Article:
Thomas Ruttig for the Afghan Analysts Network:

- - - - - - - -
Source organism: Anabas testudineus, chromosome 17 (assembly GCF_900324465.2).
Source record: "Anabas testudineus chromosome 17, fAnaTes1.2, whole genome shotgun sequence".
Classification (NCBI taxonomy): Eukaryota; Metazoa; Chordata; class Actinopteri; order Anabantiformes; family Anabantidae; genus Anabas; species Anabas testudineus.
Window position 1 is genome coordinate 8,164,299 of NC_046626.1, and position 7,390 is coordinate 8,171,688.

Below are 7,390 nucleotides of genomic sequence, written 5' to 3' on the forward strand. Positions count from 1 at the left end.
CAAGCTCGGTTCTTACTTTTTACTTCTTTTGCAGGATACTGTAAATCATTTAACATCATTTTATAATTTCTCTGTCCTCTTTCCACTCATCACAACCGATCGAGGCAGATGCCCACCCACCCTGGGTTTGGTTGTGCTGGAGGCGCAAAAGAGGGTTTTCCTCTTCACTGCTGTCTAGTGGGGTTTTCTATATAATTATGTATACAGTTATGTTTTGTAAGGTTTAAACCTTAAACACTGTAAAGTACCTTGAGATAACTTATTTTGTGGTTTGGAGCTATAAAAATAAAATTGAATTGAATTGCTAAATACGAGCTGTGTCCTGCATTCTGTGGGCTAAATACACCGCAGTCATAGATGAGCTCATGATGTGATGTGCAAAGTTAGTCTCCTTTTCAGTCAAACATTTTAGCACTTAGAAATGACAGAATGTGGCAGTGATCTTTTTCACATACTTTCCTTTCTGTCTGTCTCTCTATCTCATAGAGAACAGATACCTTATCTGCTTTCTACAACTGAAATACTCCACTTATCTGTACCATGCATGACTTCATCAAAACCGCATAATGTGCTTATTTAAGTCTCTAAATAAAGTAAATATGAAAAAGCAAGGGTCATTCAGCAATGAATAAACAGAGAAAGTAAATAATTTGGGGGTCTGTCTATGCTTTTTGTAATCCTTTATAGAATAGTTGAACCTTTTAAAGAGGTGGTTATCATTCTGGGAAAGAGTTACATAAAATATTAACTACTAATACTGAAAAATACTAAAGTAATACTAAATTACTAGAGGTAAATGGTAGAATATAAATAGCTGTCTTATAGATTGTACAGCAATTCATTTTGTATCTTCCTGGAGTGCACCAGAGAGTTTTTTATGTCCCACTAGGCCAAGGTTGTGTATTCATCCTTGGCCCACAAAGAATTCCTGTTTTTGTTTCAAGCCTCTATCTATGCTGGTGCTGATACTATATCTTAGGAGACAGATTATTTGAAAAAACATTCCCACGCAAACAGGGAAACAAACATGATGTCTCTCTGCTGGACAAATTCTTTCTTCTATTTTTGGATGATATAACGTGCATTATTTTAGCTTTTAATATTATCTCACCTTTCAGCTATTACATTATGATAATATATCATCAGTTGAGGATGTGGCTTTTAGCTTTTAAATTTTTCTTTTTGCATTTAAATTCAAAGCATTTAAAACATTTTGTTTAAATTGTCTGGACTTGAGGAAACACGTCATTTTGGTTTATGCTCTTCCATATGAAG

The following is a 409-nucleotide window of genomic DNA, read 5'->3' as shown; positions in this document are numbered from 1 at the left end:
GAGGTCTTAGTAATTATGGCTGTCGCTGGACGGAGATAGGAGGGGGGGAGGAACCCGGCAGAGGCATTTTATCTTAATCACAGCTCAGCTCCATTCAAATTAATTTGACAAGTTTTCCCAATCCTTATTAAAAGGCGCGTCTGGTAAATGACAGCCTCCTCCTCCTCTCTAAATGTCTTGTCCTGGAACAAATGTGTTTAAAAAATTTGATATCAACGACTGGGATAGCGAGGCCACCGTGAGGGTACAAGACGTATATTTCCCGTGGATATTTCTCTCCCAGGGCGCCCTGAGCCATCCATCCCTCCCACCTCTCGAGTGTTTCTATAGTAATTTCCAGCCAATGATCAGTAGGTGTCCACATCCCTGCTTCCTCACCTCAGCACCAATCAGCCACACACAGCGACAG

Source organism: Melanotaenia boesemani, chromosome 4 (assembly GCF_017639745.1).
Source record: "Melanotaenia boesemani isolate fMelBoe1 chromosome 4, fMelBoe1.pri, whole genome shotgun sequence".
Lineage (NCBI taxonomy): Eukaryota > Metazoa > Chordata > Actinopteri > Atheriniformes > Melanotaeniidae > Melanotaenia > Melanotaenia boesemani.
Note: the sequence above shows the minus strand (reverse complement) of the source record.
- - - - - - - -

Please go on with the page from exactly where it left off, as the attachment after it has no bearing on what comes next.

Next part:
Mansur also gave the green light for early channels of contact, from opening the Qatar office to the Pugwash-organised talks earlier this year, also in Qatar. He also seems to have been the driving force behind the recent move to make the Political Committee independent of his own Quetta Shura. (In contrast, there was controversy about whether he had really blessed the Murree talks, too, or not. More about this in our following dispatch.) This policy of trying to make the Taleban more independent of Pakistan’s direct control, by moving its main political instrument to Qatar, has put him on the hit list of the anti-talks (but not necessarily pro-Pakistan [added on 1 Aug.]) forces among the Taleban, widely believed to be led by Mullah Qayum Zaker, and of Islamabad itself. (6) This, by the way, was a significant moment, creating for the first time something like an independent ‘political wing’ of the Taleban, if, of course, it remains credible with those fighting on the ground … Pakistan’s induction of its own favourite Taleban leaders, opponents of Mansur’s course, into the Murree talks amounted to a coup to take over the whole Taleban movement. To push forces more amenable to its own interests, it gambled on either a complete take over (in case the Mansur group would give in) or a final split of the Taleban. (Some Afghan observers AAN talked to see similarity in this move to Pakistan dropping Hekmatyar in favour of Mullah Omar’s Taleban in the mid-1990s.) This had, and still has, some chance of success, particularly as the Afghan government bought into the Pakistan-organised talks with that faction and when this faction gains more support within the Taleban. But then, the appointment of Mansur by his own group, to the disgruntlement of the opponents, was a counter-coup … For the time being, it will be insufficient to talk of ‘anti-‘ and ‘pro-talks’ Taleban, as there are now more currents with clear, distinctive agendas. We have ‘anti-talks’ Taleban who oppose a Pakistan-led approach (Mansur) but who are pro-talks when they can carry them out independently. We have ‘pro-talks’ Taleban who support the Pakistan-led approach (including those attending the talks in Urumchi and the first round in Murree). And we have Taleban apparently opposed to any talks (Zaker).